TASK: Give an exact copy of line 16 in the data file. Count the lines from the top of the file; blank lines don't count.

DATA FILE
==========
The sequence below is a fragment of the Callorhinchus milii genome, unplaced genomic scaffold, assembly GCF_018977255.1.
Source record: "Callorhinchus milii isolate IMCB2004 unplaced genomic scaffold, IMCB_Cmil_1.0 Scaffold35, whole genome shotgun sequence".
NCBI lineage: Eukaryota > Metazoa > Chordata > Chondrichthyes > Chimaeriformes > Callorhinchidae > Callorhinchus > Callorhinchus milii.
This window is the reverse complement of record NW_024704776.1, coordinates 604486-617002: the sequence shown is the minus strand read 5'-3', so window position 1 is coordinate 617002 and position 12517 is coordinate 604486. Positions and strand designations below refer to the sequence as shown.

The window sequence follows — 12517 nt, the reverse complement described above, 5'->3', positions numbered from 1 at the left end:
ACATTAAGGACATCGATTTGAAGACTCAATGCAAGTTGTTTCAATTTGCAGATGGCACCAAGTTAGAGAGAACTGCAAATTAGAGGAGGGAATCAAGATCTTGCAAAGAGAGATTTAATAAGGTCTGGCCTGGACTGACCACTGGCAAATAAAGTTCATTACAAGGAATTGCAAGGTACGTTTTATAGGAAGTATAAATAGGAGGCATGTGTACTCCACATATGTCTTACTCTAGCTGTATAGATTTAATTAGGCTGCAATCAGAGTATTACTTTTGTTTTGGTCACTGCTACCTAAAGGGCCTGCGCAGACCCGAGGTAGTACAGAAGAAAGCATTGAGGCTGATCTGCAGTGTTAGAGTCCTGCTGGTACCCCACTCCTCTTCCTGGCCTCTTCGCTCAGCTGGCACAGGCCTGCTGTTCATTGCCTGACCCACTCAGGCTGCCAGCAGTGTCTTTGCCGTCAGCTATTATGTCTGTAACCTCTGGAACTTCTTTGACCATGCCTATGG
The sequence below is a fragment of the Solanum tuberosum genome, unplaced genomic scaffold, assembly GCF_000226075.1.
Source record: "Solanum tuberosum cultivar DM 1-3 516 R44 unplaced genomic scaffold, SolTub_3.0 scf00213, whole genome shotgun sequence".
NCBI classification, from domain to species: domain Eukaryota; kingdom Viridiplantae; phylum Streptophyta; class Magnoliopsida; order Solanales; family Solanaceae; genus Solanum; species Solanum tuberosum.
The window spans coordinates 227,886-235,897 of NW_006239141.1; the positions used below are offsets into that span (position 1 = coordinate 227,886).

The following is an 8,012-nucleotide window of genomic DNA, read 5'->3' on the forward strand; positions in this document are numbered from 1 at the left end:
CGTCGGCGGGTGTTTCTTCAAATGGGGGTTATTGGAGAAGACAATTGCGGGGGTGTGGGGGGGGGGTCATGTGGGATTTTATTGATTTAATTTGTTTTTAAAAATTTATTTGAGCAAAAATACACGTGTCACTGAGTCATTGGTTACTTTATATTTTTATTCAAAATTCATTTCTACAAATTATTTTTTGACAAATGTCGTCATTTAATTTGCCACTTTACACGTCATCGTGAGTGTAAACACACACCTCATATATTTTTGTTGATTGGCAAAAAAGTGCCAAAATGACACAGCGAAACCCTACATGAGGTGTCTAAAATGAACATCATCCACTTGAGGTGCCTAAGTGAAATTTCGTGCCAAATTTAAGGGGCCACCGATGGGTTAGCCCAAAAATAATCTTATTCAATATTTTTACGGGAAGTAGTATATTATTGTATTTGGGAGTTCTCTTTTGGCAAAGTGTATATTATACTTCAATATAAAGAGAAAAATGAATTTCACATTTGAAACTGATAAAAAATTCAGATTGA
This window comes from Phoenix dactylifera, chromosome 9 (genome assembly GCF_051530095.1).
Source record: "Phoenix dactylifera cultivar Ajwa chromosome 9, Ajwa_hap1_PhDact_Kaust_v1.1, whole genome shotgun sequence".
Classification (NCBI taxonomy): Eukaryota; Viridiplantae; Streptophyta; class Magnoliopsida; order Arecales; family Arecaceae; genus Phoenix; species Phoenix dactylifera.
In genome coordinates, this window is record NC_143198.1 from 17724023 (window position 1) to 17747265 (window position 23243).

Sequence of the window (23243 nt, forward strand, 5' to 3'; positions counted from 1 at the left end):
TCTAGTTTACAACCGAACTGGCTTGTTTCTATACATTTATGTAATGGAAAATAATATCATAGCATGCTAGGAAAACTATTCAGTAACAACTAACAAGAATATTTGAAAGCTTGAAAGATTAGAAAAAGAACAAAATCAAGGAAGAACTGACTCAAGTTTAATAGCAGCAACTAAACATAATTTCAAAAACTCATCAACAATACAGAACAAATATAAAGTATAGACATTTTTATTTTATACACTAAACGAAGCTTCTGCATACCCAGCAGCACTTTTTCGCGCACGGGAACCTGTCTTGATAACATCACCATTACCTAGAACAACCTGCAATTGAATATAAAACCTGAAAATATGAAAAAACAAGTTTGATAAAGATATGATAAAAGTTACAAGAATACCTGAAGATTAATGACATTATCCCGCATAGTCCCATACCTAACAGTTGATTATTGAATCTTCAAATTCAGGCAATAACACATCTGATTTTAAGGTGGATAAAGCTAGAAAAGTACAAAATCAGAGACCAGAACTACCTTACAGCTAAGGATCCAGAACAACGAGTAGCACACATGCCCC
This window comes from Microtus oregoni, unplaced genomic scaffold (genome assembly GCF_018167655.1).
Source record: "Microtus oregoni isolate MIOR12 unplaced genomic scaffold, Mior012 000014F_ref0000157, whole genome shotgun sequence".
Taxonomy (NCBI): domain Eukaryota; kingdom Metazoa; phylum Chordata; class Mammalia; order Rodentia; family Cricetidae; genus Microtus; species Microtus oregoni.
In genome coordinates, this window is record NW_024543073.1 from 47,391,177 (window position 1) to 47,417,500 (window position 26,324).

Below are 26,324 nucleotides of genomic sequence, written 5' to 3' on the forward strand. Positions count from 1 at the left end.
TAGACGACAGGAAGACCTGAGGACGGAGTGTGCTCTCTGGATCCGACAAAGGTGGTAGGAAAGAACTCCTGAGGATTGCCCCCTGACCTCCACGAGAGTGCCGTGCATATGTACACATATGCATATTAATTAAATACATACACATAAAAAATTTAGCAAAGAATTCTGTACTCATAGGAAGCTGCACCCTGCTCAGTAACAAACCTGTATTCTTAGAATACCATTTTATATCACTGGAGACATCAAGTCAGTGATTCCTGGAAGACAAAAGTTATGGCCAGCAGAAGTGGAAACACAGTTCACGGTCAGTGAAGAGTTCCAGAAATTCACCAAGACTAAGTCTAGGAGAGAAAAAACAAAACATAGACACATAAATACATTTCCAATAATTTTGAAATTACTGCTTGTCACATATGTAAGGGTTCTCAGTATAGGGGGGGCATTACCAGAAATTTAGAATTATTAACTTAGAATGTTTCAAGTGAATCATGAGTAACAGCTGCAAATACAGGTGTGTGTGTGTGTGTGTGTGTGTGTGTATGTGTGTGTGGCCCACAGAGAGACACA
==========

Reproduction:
In genome coordinates, this window is record NC_143198.1 from 17724023 (window position 1) to 17747265 (window position 23243).